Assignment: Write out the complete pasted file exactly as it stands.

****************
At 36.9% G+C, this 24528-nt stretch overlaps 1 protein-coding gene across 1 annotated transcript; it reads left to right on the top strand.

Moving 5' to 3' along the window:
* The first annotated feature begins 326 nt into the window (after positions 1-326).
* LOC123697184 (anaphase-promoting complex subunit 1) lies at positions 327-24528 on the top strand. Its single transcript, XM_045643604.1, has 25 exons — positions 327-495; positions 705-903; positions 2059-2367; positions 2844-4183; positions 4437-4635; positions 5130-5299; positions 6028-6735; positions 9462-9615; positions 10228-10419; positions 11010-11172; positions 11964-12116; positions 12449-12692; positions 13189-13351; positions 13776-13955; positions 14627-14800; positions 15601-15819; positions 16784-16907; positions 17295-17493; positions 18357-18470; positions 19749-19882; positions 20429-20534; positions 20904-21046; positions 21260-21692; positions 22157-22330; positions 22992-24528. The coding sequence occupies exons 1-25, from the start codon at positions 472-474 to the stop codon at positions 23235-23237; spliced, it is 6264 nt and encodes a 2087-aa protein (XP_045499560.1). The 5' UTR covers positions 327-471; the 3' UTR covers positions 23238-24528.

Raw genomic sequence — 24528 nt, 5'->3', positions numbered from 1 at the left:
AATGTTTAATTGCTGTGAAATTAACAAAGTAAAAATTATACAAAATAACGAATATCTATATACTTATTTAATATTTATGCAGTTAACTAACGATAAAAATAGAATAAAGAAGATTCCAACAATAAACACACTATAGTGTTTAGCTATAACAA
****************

At 36.9% G+C, this 24528-nt stretch overlaps 1 protein-coding gene across 1 annotated transcript; it reads left to right on the top strand.

Moving 5' to 3' along the window:
* The first annotated feature begins 326 nt into the window (after positions 1-326).
* LOC123697184 (anaphase-promoting complex subunit 1) lies at positions 327-24528 on the top strand. Its single transcript, XM_045643604.1, has 25 exons — positions 327-495; positions 705-903; positions 2059-2367; positions 2844-4183; positions 4437-4635; positions 5130-5299; positions 6028-6735; positions 9462-9615; positions 10228-10419; positions 11010-11172; positions 11964-12116; positions 12449-12692; positions 13189-13351; positions 13776-13955; positions 14627-14800; positions 15601-15819; positions 16784-16907; positions 17295-17493; positions 18357-18470; positions 19749-19882; positions 20429-20534; positions 20904-21046; positions 21260-21692; positions 22157-22330; positions 22992-24528. The coding sequence occupies exons 1-25, from the start codon at positions 472-474 to the stop codon at positions 23235-23237; spliced, it is 6264 nt and encodes a 2087-aa protein (XP_045499560.1). The 5' UTR covers positions 327-471; the 3' UTR covers positions 23238-24528.

Raw genomic sequence — 24528 nt, 5'->3', positions numbered from 1 at the left:
AATGTTTAATTGCTGTGAAATTAACAAAGTAAAAATTATACAAAATAACGAATATCTATATACTTATTTAATATTTATGCAGTTAACTAACGATAAAAATAGAATAAAGAAGATTCCAACAATAAACACACTATAGTGTTTAGCTATAACAA